“Then Jesus said to him, ‘Put your sword back into its place; for all those who take up the sword shall perish by the sword.’” (Matthew 26:52)
Last week, anyone with a television or Web-enabled device could have viewed a double murder by handgun. Two young people, in the prime of their lives, were cut down on live video while doing their jobs for a Roanoke, Virginia, news program.
This latest multiple shooting incident is, like every other, tragic and saddening. If there is anything redeeming in the deaths of Allison Parker and Adam Ward, it’s that the romantic mystique surrounding gun assaults has been lifted. Just about anyone that wants to see what a gun attack really looks like can now do so. It occurred so swiftly that virtually nothing could have prevented it.
This is what makes gun violence different from other means of taking innocent life. Firearms make the act of killing quick and sterile for the perpetrator, while giving the victims little to no options for escape.
Perhaps these killings, seen now by countless people, will garner the attention they deserve. The video is disturbing, as it should be. The underlying reality should be equally disturbing. There is a moral disease rampant in American culture—and it is being fueled by the proliferation of guns and ammunition.
As a missionary minister, I’ve traveled to 41 countries. Not one of them has the almost routine, non-war-related multiple murder sprees that we have in the U.S. They also do not have the liberal access to guns like we do. I love my country, and can’t wait to get back after a trip abroad, but I realize our American culture has a serious flaw.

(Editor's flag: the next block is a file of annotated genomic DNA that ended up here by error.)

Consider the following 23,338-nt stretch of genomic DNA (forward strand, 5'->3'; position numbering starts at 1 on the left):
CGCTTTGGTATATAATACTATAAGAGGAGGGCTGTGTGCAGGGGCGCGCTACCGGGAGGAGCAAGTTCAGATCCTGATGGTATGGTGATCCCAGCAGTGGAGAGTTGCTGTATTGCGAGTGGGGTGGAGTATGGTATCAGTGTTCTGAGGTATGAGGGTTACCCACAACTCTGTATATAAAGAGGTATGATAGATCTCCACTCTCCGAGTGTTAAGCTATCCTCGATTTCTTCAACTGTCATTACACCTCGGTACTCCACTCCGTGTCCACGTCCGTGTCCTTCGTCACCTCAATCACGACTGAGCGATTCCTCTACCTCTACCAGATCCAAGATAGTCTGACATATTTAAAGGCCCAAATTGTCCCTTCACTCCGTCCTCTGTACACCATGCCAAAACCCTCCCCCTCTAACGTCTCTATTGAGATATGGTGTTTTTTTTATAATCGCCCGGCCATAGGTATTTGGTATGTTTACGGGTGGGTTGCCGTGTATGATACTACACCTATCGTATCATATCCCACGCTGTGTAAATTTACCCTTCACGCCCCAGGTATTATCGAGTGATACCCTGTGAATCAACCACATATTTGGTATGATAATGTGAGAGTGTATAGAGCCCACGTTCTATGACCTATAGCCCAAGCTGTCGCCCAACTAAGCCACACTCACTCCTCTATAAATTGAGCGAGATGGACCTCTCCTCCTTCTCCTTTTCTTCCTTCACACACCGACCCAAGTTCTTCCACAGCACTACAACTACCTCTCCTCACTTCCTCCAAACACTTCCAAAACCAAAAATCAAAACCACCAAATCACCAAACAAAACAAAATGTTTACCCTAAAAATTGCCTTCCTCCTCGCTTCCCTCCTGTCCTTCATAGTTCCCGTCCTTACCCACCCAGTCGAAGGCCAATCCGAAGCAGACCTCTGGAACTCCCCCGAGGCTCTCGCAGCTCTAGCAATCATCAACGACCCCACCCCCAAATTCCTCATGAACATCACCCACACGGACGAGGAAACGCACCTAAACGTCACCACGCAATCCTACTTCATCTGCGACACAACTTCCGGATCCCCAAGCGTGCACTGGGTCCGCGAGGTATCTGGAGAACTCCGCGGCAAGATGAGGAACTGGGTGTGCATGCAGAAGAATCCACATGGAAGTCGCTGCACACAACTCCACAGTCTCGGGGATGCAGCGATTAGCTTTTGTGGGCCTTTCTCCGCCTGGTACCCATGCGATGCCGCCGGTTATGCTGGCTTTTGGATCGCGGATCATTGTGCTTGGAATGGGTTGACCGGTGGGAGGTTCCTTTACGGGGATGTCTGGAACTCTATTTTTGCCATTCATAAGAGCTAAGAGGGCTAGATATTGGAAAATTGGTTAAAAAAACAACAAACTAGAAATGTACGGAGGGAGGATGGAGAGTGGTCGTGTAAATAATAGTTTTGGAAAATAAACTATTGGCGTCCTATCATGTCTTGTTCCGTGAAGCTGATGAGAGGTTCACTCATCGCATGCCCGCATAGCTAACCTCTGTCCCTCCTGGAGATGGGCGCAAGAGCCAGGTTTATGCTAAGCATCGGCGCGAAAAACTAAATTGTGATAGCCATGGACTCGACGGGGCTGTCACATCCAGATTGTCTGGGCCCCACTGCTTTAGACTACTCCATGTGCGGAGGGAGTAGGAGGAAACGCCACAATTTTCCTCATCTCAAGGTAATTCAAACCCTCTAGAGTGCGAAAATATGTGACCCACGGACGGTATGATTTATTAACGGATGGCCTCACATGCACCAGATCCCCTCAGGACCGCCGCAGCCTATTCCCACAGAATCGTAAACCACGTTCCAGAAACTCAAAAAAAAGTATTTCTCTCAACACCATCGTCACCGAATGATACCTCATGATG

As a Christian, I know the solution to violence is something other than an eye-for-eye—or a gun for a gun. At times like this, there are many voices that will call for more guns and more shooting, but that’s not a Christian solution.
In one of many stories, it was two Christian leaders—one Catholic and one Evangelical—that ended New York’s plague of public violence in the early 19th century made famous in the 2002 film, Gangs of New York. The film ends inconclusively, but the real story was different. When frustrated political leaders turned to the clergy to ask what could be done, the answer was simple: “Teach people their religion.” A Catholic bishop and a Methodist preacher did just that, and the bloodbath ended.
My fellow pastors, denominational and ministry executives, youth workers, counselors, theologians, Bible teachers, evangelists, along with representatives of other faith communities, must lead the way in bringing peace to the troubled heart of our magnificent country. We must examine afresh what it means for society to be awash in lethal weapons.
To set this right, we will need moral courage, relentless faith, and a willingness to challenge those that pessimistically say the only way to cure violence is with violence. That has not worked in the past, it is not working now, and it will not work in the future.
Everyone wants a safer and healthier country, for us, for our children, and for our grandchildren. Curbing the number and availability of guns and bullets is just one of many ways to achieve that worthy goal.
Church leaders have been silent too long. It is past time to speak, to act, and to lead.
“The night is far gone; the day is at hand. So then let us cast off the works of darkness and put on the armor of light.” (Romans 13:12)
Rev. Rob Schenck is an evangelical minister to top government officials in Washington, D.C. He is president of the National Clergy Council, chairman of the Evangelical Church Alliance, and a Senior Fellow with the Oxford Centre for the Study of Law and Public Policy. Rev. Schenck is the subject of a feature-length documentary on gun violence, The Armor of Light, directed by Abigail Disney, and scheduled for theatrical release on October 30.